Conformational fluctuation and heterogeneity in biological molecules

Dynamic heterogeneity in the folding/unfolding transitions of FiP35 Molecular dynamics simulations have become an important tool in studying protein dynamics over the last few decades. Atomistic simulations on the order of micro- to milliseconds are becoming feasible, and are used to study the state-of-the-art experiments in atomistic detail. Yet, analyzing the high-dimensional-long-temporal trajectory data is still a challenging task, and sometimes lead to contradictory results depending on the analyses. To reveal the dynamic aspect of the trajectory, here we propose a simple approach which uses a time correlation function matrix, and apply to the folding/unfolding trajectory of FiP35 WW domain [Shaw D.E. et al. Science 330, 331 (2010)]. The approach successfully characterizes the slowest mode corresponding to the folding/unfolding transitions and determine the free energy barrier indicating that FiP35 is not an incipient downhill folder. The transition dynamics analysis further reveals that the folding/unfolding transition is highly heterogeneous, e.g. the transition path time varies by ∼100 fold. We identify two misfolded states and show that the dynamic heterogeneity in the folding/unfolding transitions originates from the trajectory being trapped in the misfolded and half-folded intermediate states rather than the diffusion driven by a thermal noise. The current results help reconcile the conflicting interpretations of the folding mechanism, and highlight the complexity in the folding dynamics. This further motivates the need to understand the transition dynamics beyond a simple free energy picture using simulations and single-molecule experiments.
Mori & Saito, J. Chem. Phys. (2015).
Couplings between hierarchical conformational dynamics from multi-time correlation functions and two-dimensional lifetime spectra: Application to adenylate kinase An analytical method based on a three-time correlation function and the corresponding two-dimensional (2D) lifetime spectrum is developed to elucidate the time-dependent couplings between the multi-timescale (i.e., hierarchical) conformational dynamics in heterogeneous systems such as proteins. In analogy with 2D NMR, IR, electronic, and fluorescence spectroscopies, the waiting-time dependence of the off-diagonal peaks in the 2D lifetime spectra can provide a quantitative description of the dynamical correlations between the conformational motions with different lifetimes. The present method is applied to intrinsic conformational changes of substrate-free adenylate kinase (AKE) using long-time coarse-grained molecular dynamics simulations. It is found that the hierarchical conformational dynamics arise from the intra-domain structural transitions among conformational substates of AKE by analyzing the one-time correlation functions and one-dimensional lifetime spectra for the donor-acceptor distances corresponding to single-molecule Foerster resonance energy transfer (FRET) experiments with the use of the principal component analysis. In addition, the complicated waiting-time dependence of the off-diagonal peaks in the 2D lifetime spectra for the donor-acceptor distances is attributed to the fact that the time evolution of the couplings between the conformational dynamics depends upon both the spatial and temporal characters of the system. The present method is expected to shed light on the biological relationship among the structure, dynamics, and function.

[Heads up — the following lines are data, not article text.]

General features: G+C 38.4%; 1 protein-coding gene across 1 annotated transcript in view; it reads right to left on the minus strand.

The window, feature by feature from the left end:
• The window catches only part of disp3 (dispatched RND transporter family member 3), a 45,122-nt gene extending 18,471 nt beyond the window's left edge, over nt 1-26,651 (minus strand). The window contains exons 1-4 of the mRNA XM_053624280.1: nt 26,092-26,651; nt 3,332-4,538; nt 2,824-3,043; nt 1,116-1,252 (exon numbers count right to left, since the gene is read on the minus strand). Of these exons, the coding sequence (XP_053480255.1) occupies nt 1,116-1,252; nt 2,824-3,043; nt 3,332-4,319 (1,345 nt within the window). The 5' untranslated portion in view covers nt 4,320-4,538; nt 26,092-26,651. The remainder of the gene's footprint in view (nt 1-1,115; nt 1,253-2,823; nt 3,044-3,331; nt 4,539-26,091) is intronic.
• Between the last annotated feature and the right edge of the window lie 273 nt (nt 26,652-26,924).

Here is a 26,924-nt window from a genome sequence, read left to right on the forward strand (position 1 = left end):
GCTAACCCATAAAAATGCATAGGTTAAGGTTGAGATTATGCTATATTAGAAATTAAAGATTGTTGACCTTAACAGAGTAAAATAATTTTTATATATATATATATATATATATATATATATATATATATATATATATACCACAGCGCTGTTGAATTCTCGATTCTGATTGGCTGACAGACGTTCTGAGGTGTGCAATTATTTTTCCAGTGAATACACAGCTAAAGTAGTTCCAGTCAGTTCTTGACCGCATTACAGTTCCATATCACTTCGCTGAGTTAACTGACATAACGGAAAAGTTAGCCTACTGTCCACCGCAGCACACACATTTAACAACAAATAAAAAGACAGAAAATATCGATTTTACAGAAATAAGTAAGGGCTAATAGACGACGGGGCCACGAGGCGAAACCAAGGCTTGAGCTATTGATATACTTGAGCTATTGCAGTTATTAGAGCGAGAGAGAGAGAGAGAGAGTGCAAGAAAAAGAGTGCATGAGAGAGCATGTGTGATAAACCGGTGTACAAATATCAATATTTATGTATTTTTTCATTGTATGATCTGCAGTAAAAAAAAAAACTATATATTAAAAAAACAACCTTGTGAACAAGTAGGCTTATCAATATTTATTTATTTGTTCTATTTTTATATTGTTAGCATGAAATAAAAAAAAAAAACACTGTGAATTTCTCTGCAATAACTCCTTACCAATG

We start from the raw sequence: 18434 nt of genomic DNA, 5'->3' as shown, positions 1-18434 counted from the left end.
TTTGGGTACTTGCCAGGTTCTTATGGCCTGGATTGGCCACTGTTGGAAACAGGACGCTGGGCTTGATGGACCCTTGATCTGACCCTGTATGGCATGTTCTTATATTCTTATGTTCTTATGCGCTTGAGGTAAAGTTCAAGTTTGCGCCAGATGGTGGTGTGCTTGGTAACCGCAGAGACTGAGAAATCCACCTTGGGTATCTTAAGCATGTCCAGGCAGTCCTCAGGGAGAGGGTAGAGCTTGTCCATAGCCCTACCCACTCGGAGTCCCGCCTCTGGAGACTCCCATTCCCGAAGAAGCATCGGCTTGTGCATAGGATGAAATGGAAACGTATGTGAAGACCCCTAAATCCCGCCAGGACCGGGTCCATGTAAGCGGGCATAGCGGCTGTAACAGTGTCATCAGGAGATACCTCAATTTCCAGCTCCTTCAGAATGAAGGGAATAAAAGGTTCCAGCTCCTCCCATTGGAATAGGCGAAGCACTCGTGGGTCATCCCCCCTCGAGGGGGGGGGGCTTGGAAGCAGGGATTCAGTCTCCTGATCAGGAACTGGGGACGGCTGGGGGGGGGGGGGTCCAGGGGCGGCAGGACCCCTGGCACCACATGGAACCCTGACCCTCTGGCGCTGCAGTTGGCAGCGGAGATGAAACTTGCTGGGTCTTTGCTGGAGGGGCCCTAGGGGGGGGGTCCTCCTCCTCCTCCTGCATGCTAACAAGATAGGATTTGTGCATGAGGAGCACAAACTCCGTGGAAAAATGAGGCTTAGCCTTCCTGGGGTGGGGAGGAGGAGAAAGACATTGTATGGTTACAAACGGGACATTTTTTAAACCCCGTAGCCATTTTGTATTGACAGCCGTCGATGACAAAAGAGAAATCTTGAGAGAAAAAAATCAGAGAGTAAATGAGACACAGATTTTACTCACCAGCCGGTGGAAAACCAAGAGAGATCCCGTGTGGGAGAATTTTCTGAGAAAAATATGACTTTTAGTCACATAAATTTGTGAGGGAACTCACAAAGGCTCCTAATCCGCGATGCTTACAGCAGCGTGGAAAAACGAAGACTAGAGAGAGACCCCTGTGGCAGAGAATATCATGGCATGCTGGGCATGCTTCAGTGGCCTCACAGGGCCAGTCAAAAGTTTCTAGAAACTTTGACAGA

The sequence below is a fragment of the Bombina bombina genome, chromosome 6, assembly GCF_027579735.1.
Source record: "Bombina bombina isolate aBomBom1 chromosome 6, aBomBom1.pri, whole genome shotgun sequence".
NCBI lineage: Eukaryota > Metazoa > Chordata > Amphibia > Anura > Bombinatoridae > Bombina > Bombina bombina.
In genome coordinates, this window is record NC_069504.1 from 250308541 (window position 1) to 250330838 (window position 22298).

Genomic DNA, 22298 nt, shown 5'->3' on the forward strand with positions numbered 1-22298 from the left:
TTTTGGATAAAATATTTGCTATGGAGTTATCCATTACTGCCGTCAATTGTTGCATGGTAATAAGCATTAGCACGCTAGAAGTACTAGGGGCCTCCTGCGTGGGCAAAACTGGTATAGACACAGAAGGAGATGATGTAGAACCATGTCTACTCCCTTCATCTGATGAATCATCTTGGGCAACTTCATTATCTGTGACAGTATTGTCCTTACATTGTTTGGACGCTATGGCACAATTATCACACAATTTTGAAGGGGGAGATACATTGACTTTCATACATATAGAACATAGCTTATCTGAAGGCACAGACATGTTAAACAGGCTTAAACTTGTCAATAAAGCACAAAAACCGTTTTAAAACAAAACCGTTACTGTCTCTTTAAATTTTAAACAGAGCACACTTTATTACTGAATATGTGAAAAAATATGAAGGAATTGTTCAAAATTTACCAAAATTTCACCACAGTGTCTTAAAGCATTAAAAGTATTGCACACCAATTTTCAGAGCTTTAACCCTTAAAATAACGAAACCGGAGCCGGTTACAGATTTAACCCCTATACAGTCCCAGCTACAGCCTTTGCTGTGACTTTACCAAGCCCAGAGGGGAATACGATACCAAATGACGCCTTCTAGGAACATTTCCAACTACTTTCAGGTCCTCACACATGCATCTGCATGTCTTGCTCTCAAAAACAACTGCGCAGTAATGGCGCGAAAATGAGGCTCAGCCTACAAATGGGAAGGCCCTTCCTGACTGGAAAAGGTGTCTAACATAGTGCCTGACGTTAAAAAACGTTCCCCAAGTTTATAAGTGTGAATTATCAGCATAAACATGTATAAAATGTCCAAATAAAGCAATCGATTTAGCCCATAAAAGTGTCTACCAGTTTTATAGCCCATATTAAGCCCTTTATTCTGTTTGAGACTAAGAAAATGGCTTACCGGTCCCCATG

Waiting-time dependence of two-dimensional lifetime spectra calculated from three-time distance fluctuation
Ono, Takada, & Saito, J. Chem. Phys. Special Topic on Multidimensional Spectroscopy, 142, 212404 (2015). invited
Relation between conformational heterogeneity and reaction cycle of Ras: Molecular simulation of Ras Ras functions as a molecular switch by cycling between the active GTP-bound state and the inactive GDP-bound state. It is known experimentally that there is another GTP-bound state called state 1. We investigate the conformational changes and fluctuations arising from the difference in the coordinations between the switch regions and ligands in the GTP- and GDP-bound states by using 830 ns molecular dynamics simulations in total. The present result suggests that the large fluctuations among multiple conformations of switch I in state 1 owing to the absence of the coordination between Thr-35 and Mg2+ inhibit the binding of Ras to effectors. Furthermore, we elucidate the conformational heterogeneity in Ras by using principal component analysis and propose a two-step reaction path from the GDP-bound state to the active GTP-bound state via state 1. The present study suggests that state 1 plays an important role in the signal transduction as an intermediate state of the nucleotide exchange process, though state 1 itself is an inactive state for signal transduction.

Figure of Ras-GAP complex
Kobayashi & Saito, Biophys. J, 99, 3726 (2010).